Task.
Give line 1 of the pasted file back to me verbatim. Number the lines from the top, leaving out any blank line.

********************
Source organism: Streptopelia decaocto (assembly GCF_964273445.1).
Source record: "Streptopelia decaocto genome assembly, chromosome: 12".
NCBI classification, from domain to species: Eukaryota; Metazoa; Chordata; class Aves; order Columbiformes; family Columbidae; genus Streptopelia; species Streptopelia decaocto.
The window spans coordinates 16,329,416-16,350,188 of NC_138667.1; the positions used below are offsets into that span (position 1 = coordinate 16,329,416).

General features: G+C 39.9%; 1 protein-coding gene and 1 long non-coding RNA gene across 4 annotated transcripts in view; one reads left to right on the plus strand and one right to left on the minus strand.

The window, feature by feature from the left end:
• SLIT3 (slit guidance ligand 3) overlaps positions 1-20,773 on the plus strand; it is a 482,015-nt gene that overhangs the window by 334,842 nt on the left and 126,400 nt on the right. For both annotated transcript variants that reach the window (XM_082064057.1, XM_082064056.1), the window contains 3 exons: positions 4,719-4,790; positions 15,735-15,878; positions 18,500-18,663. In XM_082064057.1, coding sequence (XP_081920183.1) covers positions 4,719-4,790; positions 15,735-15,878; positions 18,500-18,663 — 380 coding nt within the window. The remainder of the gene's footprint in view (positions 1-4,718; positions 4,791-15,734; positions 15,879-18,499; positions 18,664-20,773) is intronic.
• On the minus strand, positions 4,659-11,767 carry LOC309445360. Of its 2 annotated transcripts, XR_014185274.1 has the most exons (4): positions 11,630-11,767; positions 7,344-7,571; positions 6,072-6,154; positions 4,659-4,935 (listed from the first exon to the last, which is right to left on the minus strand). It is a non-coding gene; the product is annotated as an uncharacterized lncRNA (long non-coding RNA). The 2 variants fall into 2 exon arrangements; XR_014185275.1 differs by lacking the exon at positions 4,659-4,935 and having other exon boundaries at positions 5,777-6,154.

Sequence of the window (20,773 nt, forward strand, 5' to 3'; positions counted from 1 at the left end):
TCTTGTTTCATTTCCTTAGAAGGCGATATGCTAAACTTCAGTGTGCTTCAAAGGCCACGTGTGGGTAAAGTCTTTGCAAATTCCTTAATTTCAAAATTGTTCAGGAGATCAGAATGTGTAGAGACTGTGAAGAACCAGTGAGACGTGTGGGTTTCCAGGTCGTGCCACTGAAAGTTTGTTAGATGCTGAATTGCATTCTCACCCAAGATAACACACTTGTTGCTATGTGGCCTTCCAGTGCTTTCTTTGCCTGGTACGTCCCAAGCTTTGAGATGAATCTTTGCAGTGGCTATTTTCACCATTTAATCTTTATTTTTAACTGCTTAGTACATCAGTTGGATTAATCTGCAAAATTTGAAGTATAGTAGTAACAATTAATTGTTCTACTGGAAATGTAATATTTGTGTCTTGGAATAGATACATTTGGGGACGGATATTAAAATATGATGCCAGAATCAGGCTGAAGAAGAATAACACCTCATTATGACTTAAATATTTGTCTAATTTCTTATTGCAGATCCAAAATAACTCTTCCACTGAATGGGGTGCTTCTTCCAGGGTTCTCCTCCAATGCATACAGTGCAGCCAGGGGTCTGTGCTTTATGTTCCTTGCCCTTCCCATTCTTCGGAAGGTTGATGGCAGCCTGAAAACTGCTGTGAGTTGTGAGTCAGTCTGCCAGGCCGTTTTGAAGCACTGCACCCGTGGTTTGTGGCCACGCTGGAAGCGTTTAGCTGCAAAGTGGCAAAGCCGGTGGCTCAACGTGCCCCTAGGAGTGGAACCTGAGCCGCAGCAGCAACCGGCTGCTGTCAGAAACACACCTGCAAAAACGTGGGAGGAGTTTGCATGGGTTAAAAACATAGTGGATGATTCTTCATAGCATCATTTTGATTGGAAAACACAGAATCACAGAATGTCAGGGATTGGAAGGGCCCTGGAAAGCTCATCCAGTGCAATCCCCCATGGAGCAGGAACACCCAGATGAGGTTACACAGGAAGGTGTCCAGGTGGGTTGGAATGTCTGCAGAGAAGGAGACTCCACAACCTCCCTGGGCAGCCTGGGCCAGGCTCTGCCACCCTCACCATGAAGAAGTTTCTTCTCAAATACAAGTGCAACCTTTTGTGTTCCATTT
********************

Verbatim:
Source organism: Streptopelia decaocto (assembly GCF_964273445.1).